Unexplained: Real Life Stories for Uncertain Times

If you love the unknown, mysterious, and weird yet true stories then I would highly recommend Unexplained by Richard Maclean Smith. 

Samples have been provided for promotional purposes. This post contains affiliate links. See my Privacy Policy for full disclosure and more.

I love paranormal and unexplained spooky stories, especially if they are true! I tend to read this type the most next to true crime, serial killer, and urban legend books. I was pretty engrossed in this book through out. This is a busy time of year for me so I have less time to read than I usually do, but there were many times I put off things I should have been doing (oops!) to keep reading this because I was so into it. 

Admittedly, a lot of the stories in this book I have already heard or read about since this is my go-to subject. Even if you find this to be true for you as well, I think you'll find that the writing style holds your attention. 

This book covers quite a few subjects such as reincarnation, the Dybbuk Box, possession, and more. There are 10 different stories in here that will just plain creep you out knowing that they are all documented cases.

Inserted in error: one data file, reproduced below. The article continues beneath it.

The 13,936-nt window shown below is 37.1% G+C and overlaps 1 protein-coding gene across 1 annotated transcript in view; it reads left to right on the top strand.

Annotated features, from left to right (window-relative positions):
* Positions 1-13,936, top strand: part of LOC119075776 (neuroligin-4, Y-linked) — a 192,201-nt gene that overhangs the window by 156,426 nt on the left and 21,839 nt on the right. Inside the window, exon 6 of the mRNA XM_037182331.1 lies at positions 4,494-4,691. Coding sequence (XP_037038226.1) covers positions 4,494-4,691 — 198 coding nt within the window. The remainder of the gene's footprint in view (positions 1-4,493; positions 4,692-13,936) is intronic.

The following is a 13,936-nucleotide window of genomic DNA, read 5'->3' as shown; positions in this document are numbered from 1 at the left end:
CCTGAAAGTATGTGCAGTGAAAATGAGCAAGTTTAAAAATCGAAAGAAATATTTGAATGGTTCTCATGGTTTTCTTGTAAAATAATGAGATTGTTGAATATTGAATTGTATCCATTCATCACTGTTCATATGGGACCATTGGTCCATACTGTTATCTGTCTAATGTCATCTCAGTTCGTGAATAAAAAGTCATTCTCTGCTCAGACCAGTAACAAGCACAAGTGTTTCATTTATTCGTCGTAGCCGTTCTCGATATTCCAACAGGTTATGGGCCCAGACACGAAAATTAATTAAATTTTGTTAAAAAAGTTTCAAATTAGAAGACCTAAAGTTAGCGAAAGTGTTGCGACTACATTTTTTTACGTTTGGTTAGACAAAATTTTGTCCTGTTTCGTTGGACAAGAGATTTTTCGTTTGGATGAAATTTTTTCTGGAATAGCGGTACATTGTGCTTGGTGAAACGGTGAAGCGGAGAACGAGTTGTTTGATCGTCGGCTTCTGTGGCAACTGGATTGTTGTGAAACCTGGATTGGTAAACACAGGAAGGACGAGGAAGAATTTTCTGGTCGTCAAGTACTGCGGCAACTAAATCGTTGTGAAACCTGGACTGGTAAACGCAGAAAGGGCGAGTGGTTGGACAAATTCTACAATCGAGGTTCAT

About the book:
In every corner of this earth there are secrets. They are hidden in the dark edge of the woods, nestled in the cold stars, and staring out from a stranger's eyes. And whether they be demonic possession or an unsolved murder, the unknown has always haunted our dreams.

From the hit podcast Unexplained comes a volume perfectly crafted for the curious, the cynical, and the not-easily-frightened. Richard Maclean Smith is the expert in the unknown, and humbly offers up ten tales of real-life events that continue to evade explanation. With these chilling stories comes the missing key: a connection to our own beliefs in science, superstition, and perception.

What can a case of demonic possession teach us about free will? What can a cursed box show us about the act of storytelling? What can a supposed instance of reincarnation tell us about developing a concept of the self?

Perhaps some things are just better left unexplained.

About the author:
Richard MacLean Smith, part-Scottish, part-English and proud citizen of nowhere, is a writer and creator of the podcast Unexplained. An international success, Unexplained has been #2 in the US, UK and Canadian iTunes charts, and acclaimed by the Guardian and Financial Times.


Popular Posts